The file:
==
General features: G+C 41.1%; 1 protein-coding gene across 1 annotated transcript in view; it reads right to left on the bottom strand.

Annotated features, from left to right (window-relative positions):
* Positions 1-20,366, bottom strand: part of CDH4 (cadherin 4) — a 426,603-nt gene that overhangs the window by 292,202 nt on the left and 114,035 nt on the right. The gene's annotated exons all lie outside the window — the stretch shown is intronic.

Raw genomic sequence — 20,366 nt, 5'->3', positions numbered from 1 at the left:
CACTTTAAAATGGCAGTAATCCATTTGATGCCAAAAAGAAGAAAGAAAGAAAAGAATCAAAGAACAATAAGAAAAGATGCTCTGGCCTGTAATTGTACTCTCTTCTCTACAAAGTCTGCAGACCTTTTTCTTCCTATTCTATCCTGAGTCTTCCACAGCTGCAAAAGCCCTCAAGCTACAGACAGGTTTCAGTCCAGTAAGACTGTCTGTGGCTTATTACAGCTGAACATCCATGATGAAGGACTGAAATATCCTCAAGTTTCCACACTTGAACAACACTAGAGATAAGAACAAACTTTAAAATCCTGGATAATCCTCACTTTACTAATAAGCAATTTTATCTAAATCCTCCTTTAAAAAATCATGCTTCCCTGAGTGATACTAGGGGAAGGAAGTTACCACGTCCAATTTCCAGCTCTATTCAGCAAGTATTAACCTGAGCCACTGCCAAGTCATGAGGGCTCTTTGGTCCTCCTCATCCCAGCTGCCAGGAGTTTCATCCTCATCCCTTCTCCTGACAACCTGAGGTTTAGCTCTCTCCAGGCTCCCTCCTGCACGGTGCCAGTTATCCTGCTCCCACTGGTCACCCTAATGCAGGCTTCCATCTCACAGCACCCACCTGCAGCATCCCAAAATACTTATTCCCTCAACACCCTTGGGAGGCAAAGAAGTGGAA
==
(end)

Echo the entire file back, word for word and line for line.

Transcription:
General features: G+C 41.1%; 1 protein-coding gene across 1 annotated transcript in view; it reads right to left on the bottom strand.

Annotated features, from left to right (window-relative positions):
* Positions 1-20,366, bottom strand: part of CDH4 (cadherin 4) — a 426,603-nt gene that overhangs the window by 292,202 nt on the left and 114,035 nt on the right. The gene's annotated exons all lie outside the window — the stretch shown is intronic.

Raw genomic sequence — 20,366 nt, 5'->3', positions numbered from 1 at the left:
CACTTTAAAATGGCAGTAATCCATTTGATGCCAAAAAGAAGAAAGAAAGAAAAGAATCAAAGAACAATAAGAAAAGATGCTCTGGCCTGTAATTGTACTCTCTTCTCTACAAAGTCTGCAGACCTTTTTCTTCCTATTCTATCCTGAGTCTTCCACAGCTGCAAAAGCCCTCAAGCTACAGACAGGTTTCAGTCCAGTAAGACTGTCTGTGGCTTATTACAGCTGAACATCCATGATGAAGGACTGAAATATCCTCAAGTTTCCACACTTGAACAACACTAGAGATAAGAACAAACTTTAAAATCCTGGATAATCCTCACTTTACTAATAAGCAATTTTATCTAAATCCTCCTTTAAAAAATCATGCTTCCCTGAGTGATACTAGGGGAAGGAAGTTACCACGTCCAATTTCCAGCTCTATTCAGCAAGTATTAACCTGAGCCACTGCCAAGTCATGAGGGCTCTTTGGTCCTCCTCATCCCAGCTGCCAGGAGTTTCATCCTCATCCCTTCTCCTGACAACCTGAGGTTTAGCTCTCTCCAGGCTCCCTCCTGCACGGTGCCAGTTATCCTGCTCCCACTGGTCACCCTAATGCAGGCTTCCATCTCACAGCACCCACCTGCAGCATCCCAAAATACTTATTCCCTCAACACCCTTGGGAGGCAAAGAAGTGGAA